CLASSIC DOCTOR WHO ON BRITBOX – The Visitation

Doctor Who The Visitation

On 26th December 2019, 627 pieces of Classic Doctor Who content were made available to Britbox subscribers. Every Sunday in 2020, our Doctor Who expert, Tony Cross, looks back at some of the classic stories. Here is the Fifth Doctor adventure The Visitation ...




The Visitation is a pretty good story even if - as someone on my Twitter feed pointed out - it has certain similarities to The Time Warrior with a character from Eric Saward's radio writing thrown in.

It starts strongly building up tension before killing off everyone we've met so far. In New Doctor Who they'd have all been bumped off in the pre-credit sequence. This almost feels New Whoish, perhaps it is the younger Doctor. You can certainly see the same story with David Tennant.

Saward deals well with the multiplicity of companions: knocking them unconscious, splitting them off to do various different jobs and taking over their minds. However, whilst Janet Fielding and Sarah Sutton deal with what they are asked to do pretty well I'm afraid Matthew Waterhouse is starting to look out of depth. There does seem to be a limited lifespan for the three companions. It makes the stories too messy to plot effectively and the constant bickering is already becoming tedious. There's a Eastenders like grumpiness to pretty much everyone that doesn't quite fit Doctor Who (at least in my opinion).

This is Peter Davison's fourth story and I'm quite enjoying the change from Tom Baker. His Doctor's clearly less certain and less forthright. He tries to convince and help, even when he's being frustrated. As I mentioned earlier you can see the seeds of the New Doctor Who Doctors in his performance.

Mention should be made of Michael Melia's convincing turn as 'Terileptil Leader'. The costume is slightly restrictive and it definitely is of the 'obvious bloke in a costume' type. However the face is impressively designed and they would be one of my favorite aliens if it weren't for the hands, which are too stiff and too obviously gloves. I blame the director Peter Moffatt for that. It's a schoolboy error in Doctor Who: like focusing on the traditional weak point of a Doctor Who monster costume - the feet. Other than that Moffatt does a reasonable job even if the story does lack any real sense of urgency.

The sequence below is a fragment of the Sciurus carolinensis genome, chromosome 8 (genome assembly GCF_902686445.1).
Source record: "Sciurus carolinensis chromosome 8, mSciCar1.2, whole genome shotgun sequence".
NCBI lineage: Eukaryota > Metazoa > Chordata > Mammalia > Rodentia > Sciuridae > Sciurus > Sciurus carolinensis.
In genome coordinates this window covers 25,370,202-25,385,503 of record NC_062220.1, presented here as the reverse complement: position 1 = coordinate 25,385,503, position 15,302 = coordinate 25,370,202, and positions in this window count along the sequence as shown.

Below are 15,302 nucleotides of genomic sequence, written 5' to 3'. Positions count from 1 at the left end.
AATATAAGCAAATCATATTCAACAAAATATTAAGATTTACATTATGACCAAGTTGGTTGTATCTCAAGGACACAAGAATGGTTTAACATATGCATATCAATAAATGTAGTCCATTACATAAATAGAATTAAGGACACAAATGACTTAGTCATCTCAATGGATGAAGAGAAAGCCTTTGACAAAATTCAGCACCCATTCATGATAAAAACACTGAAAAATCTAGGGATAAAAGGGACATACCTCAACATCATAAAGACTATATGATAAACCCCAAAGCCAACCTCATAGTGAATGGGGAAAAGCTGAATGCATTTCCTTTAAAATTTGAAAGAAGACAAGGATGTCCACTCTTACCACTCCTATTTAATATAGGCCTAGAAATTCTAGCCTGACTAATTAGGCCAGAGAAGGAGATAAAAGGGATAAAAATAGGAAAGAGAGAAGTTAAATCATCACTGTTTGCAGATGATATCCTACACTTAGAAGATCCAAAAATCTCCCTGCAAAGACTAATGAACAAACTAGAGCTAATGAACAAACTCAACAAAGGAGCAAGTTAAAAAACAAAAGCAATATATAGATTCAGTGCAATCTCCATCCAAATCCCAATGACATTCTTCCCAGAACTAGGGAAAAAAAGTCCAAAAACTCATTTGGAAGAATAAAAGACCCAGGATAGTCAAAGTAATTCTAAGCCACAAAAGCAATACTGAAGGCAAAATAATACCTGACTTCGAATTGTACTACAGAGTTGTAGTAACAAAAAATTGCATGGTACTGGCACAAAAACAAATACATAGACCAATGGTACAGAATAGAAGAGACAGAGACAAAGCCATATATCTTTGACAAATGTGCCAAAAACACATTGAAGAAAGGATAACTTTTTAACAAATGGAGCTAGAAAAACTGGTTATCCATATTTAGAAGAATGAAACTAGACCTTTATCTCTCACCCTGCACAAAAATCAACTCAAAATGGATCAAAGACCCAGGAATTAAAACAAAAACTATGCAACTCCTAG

However, Melia rises above the stiffness of the costume and gives quite a nice vocal performance. The Terileptil Leader has a certain brisk, cold intelligence plus obvious menace. These are a ruthless race. Willing to wipe out humanity in order to settle three of them plus some androids in the place. Pretty spacious for three of them.

I also liked Michael Robbins as Richard Mace. Mace is an out of work actor whose become a highwayman since the plague shut London's theatres. Mace feels real in a story without much in the way of supporting parts except a gang of rent-a-peasants and a very bored horse.

I enjoyed it even if it is a gentle little story lacking much in the way of genuine tension, although the death of the Terileptil leader is disgustingly gruesome really for the timeslot. The funny thing is as I've been writing this review I've realized that, even though I found it fun, I'm less impressed with the direction in retrospect.

If it had the same power as the first five or ten minutes of the first episode then this story would be an absolute classic but alas it doesn't.

Tony Cross is the creator of the wonderful Centurion Blog's found HERE and HERE

Image – BBC.